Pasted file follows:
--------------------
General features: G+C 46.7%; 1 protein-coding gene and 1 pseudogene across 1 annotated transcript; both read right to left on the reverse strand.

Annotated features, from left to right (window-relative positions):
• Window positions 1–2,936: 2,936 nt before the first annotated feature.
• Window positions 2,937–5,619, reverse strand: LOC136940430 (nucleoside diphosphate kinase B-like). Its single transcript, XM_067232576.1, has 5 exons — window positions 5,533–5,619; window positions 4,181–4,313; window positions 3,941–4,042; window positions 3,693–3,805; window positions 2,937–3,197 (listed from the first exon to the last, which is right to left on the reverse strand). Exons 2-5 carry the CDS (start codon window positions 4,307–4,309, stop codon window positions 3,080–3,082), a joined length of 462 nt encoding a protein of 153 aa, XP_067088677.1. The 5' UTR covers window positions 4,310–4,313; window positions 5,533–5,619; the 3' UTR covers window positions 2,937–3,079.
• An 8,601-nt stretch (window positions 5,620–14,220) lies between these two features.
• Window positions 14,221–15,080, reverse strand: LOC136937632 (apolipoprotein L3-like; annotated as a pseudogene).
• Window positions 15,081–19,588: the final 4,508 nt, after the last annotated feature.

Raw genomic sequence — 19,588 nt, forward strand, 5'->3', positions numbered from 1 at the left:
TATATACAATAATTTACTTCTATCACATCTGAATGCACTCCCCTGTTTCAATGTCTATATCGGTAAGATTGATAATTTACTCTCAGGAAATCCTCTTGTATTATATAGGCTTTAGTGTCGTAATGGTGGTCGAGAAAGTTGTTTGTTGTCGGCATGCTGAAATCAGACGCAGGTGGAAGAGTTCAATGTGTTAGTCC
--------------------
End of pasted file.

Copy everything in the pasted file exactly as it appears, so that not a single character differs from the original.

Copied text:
General features: G+C 46.7%; 1 protein-coding gene and 1 pseudogene across 1 annotated transcript; both read right to left on the reverse strand.

Annotated features, from left to right (window-relative positions):
• Window positions 1–2,936: 2,936 nt before the first annotated feature.
• Window positions 2,937–5,619, reverse strand: LOC136940430 (nucleoside diphosphate kinase B-like). Its single transcript, XM_067232576.1, has 5 exons — window positions 5,533–5,619; window positions 4,181–4,313; window positions 3,941–4,042; window positions 3,693–3,805; window positions 2,937–3,197 (listed from the first exon to the last, which is right to left on the reverse strand). Exons 2-5 carry the CDS (start codon window positions 4,307–4,309, stop codon window positions 3,080–3,082), a joined length of 462 nt encoding a protein of 153 aa, XP_067088677.1. The 5' UTR covers window positions 4,310–4,313; window positions 5,533–5,619; the 3' UTR covers window positions 2,937–3,079.
• An 8,601-nt stretch (window positions 5,620–14,220) lies between these two features.
• Window positions 14,221–15,080, reverse strand: LOC136937632 (apolipoprotein L3-like; annotated as a pseudogene).
• Window positions 15,081–19,588: the final 4,508 nt, after the last annotated feature.

Raw genomic sequence — 19,588 nt, forward strand, 5'->3', positions numbered from 1 at the left:
TATATACAATAATTTACTTCTATCACATCTGAATGCACTCCCCTGTTTCAATGTCTATATCGGTAAGATTGATAATTTACTCTCAGGAAATCCTCTTGTATTATATAGGCTTTAGTGTCGTAATGGTGGTCGAGAAAGTTGTTTGTTGTCGGCATGCTGAAATCAGACGCAGGTGGAAGAGTTCAATGTGTTAGTCC